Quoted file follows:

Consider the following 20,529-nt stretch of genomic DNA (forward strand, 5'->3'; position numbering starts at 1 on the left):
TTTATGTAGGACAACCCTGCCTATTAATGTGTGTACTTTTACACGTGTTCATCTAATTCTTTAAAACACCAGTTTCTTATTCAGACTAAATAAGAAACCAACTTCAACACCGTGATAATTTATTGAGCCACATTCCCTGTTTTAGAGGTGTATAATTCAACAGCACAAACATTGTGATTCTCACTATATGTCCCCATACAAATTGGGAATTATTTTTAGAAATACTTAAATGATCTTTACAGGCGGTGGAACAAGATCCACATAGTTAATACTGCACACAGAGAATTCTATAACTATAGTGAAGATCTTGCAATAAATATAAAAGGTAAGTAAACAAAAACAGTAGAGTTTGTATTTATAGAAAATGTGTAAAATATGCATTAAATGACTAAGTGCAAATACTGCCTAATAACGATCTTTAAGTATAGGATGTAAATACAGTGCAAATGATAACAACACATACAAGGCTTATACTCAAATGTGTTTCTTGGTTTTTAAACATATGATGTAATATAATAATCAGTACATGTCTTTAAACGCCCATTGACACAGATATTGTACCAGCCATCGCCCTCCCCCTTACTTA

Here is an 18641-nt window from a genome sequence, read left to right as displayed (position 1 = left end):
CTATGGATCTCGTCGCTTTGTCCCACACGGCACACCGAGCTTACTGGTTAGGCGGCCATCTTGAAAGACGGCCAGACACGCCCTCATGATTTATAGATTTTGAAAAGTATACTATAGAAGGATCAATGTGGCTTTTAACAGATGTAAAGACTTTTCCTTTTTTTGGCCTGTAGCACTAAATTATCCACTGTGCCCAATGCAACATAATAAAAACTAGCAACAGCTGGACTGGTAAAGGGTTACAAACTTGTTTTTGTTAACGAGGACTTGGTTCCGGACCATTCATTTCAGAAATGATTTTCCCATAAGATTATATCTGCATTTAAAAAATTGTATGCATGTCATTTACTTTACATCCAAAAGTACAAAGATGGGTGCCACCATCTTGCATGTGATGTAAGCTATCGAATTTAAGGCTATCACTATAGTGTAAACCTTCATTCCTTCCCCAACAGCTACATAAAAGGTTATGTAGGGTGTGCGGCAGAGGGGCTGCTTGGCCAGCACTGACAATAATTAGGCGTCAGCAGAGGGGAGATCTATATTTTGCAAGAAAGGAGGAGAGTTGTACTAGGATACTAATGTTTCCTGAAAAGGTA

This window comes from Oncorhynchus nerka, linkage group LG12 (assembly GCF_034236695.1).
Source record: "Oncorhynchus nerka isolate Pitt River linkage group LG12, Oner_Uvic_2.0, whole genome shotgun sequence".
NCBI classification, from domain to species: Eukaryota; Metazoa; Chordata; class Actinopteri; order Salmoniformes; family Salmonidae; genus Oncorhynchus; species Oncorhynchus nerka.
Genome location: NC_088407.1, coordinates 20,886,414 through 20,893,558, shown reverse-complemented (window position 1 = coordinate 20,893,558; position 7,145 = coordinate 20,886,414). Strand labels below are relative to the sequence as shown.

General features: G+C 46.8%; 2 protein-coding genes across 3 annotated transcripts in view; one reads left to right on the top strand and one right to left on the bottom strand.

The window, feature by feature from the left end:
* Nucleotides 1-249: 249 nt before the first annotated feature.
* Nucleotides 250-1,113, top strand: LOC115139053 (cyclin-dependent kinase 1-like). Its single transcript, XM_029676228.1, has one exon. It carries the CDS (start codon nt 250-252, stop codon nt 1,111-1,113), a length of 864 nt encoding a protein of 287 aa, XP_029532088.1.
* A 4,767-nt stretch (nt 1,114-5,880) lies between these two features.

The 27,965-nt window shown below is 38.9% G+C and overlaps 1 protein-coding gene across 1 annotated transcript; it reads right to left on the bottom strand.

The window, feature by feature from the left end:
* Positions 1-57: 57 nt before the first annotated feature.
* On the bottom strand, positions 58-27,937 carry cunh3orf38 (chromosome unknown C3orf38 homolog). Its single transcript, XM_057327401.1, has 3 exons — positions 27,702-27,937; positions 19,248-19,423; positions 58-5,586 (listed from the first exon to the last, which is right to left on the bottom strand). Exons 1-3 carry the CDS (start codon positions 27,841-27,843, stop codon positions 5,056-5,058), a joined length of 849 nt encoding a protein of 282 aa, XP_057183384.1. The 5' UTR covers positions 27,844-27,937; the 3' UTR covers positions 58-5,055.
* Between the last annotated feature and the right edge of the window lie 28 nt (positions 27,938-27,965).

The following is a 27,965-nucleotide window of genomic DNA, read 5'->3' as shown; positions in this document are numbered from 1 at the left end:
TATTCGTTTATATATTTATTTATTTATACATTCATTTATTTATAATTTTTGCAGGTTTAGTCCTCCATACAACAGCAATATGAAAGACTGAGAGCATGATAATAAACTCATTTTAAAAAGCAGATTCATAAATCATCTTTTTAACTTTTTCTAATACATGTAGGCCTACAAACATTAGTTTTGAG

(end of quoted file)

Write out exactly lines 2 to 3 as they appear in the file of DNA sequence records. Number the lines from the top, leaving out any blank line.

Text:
TTTATGTAGGACAACCCTGCCTATTAATGTGTGTACTTTTACACGTGTTCATCTAATTCTTTAAAACACCAGTTTCTTATTCAGACTAAATAAGAAACCAACTTCAACACCGTGATAATTTATTGAGCCACATTCCCTGTTTTAGAGGTGTATAATTCAACAGCACAAACATTGTGATTCTCACTATATGTCCCCATACAAATTGGGAATTATTTTTAGAAATACTTAAATGATCTTTACAGGCGGTGGAACAAGATCCACATAGTTAATACTGCACACAGAGAATTCTATAACTATAGTGAAGATCTTGCAATAAATATAAAAGGTAAGTAAACAAAAACAGTAGAGTTTGTATTTATAGAAAATGTGTAAAATATGCATTAAATGACTAAGTGCAAATACTGCCTAATAACGATCTTTAAGTATAGGATGTAAATACAGTGCAAATGATAACAACACATACAAGGCTTATACTCAAATGTGTTTCTTGGTTTTTAAACATATGATGTAATATAATAATCAGTACATGTCTTTAAACGCCCATTGACACAGATATTGTACCAGCCATCGCCCTCCCCCTTACTTA

Here is an 18641-nt window from a genome sequence, read left to right as displayed (position 1 = left end):